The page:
For excellent patient education resources, visit eMedicineHealth's Brain and Nervous System Center and Infections Center. Also, see eMedicineHealth's patient education articles Brain Infection and Antibiotics.

Contributor Information and Disclosures

Segun Toyin Dawodu, JD, MD, MS, MBA, LLM, FAAPMR, FAANEM Attending Interventional Physiatrist, Wellspan Health

Segun Toyin Dawodu, JD, MD, MS, MBA, LLM, FAAPMR, FAANEM is a member of the following medical societies: American College of Sports Medicine, American Academy of Physical Medicine and Rehabilitation, Royal College of Surgeons of England, American Association of Neuromuscular and Electrodiagnostic Medicine, American Medical Association, American Medical Informatics Association, Association of Academic Physiatrists, International Society of Physical and Rehabilitation Medicine

Disclosure: Nothing to disclose.


Nicholas Lorenzo, MD, MHA, CPE Founding Editor-in-Chief, eMedicine Neurology; Founder and CEO/CMO, PHLT Consultants; Chief Medical Officer, MeMD Inc

Nicholas Lorenzo, MD, MHA, CPE is a member of the following medical societies: Alpha Omega Alpha, American Association for Physician Leadership, American Academy of Neurology

Disclosure: Nothing to disclose.

Specialty Editor Board

Francisco Talavera, PharmD, PhD Adjunct Assistant Professor, University of Nebraska Medical Center College of Pharmacy; Editor-in-Chief, Medscape Drug Reference

Disclosure: Received salary from Medscape for employment. for: Medscape.

Florian P Thomas, MD, PhD, Drmed, MA, MS Director, National MS Society Multiple Sclerosis Center; Professor and Director, Clinical Research Unit, Department of Neurology, Adjunct Professor of Physical Therapy, Associate Professor, Institute for Molecular Virology, St Louis University School of Medicine; Editor-in-Chief, Journal of Spinal Cord Medicine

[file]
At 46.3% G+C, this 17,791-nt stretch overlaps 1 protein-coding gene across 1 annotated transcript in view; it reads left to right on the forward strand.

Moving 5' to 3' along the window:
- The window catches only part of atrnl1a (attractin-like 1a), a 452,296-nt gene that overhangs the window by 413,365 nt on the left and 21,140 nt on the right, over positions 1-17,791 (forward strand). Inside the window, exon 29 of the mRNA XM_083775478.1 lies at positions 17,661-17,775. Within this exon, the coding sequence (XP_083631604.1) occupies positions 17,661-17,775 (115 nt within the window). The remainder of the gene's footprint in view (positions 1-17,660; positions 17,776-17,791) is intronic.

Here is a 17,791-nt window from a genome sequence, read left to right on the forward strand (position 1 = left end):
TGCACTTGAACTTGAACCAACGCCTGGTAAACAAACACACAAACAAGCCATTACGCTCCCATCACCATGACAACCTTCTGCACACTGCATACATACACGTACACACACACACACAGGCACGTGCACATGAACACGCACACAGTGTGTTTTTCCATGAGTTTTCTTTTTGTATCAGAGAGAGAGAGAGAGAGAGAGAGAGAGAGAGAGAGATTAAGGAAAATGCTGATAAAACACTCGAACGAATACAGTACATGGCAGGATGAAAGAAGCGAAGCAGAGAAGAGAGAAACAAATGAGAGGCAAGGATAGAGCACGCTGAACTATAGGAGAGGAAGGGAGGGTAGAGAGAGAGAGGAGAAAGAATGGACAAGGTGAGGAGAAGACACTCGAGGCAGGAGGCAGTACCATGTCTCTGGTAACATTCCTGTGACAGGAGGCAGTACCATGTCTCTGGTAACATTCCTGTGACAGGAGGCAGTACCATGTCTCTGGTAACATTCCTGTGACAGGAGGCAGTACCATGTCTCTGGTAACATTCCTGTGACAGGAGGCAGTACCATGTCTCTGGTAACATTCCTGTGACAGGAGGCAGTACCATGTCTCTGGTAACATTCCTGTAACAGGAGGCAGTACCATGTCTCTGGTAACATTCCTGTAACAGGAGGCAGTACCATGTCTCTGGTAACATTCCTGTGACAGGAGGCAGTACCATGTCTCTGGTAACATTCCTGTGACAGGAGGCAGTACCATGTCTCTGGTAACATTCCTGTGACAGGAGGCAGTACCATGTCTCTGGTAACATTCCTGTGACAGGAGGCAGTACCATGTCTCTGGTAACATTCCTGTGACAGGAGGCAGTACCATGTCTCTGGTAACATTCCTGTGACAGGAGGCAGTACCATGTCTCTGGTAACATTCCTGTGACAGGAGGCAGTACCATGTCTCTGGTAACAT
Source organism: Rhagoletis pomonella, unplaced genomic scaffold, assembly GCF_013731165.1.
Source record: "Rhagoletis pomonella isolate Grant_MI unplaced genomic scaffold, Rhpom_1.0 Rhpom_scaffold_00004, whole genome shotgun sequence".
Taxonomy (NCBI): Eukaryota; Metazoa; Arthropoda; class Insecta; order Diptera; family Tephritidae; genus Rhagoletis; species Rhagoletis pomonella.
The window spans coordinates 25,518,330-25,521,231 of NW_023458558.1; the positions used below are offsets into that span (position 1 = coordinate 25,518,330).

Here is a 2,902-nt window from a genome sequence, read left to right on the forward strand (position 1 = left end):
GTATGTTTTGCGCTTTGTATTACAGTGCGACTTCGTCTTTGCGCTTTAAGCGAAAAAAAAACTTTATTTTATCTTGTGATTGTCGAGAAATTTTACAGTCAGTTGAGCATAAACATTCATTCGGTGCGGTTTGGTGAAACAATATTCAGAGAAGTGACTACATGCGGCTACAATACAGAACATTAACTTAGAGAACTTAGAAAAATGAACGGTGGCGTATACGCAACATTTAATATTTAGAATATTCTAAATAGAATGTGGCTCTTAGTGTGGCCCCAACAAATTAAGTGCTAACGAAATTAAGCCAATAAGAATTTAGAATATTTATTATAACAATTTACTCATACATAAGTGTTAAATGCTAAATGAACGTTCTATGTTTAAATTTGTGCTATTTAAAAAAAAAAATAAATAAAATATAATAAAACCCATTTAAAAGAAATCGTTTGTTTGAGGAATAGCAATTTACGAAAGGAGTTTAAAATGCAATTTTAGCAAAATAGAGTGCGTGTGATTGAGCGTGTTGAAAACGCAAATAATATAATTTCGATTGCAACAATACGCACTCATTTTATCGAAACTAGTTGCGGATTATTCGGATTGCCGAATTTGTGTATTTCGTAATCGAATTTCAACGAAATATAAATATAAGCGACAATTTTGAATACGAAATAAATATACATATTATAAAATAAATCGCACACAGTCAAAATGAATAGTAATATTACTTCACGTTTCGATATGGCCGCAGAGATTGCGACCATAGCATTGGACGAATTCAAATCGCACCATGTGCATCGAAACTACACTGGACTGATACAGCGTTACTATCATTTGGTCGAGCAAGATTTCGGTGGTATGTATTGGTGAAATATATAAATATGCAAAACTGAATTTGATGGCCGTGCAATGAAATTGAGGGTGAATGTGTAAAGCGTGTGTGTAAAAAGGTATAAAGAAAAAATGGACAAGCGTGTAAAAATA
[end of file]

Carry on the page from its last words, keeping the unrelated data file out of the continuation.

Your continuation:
Florian P Thomas, MD, PhD, Drmed, MA, MS is a member of the following medical societies: Academy of Spinal Cord Injury Professionals, American Academy of Neurology, American Neurological Association, Consortium of Multiple Sclerosis Centers, National Multiple Sclerosis Society, Sigma Xi

Disclosure: Nothing to disclose.

Chief Editor

Niranjan N Singh, MD, DM Associate Professor of Neurology, University of Missouri-Columbia School of Medicine

Niranjan N Singh, MD, DM is a member of the following medical societies: American Academy of Neurology, American Association of Neuromuscular and Electrodiagnostic Medicine, American Headache Society

Disclosure: Nothing to disclose.

Additional Contributors

Edward L Hogan, MD Professor, Department of Neurology, Medical College of Georgia; Emeritus Professor and Chair, Department of Neurology, Medical University of South Carolina

Edward L Hogan, MD is a member of the following medical societies: Alpha Omega Alpha, Society for Neuroscience, American Society for Biochemistry and Molecular Biology, American Academy of Neurology, American Neurological Association, Phi Beta Kappa, Sigma Xi, Southern Clinical Neurological Society

Disclosure: Nothing to disclose.

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MRI scan of a subdural empyema in the left parietal area.
CT scan of a subdural empyema in the left temporal/parietal area.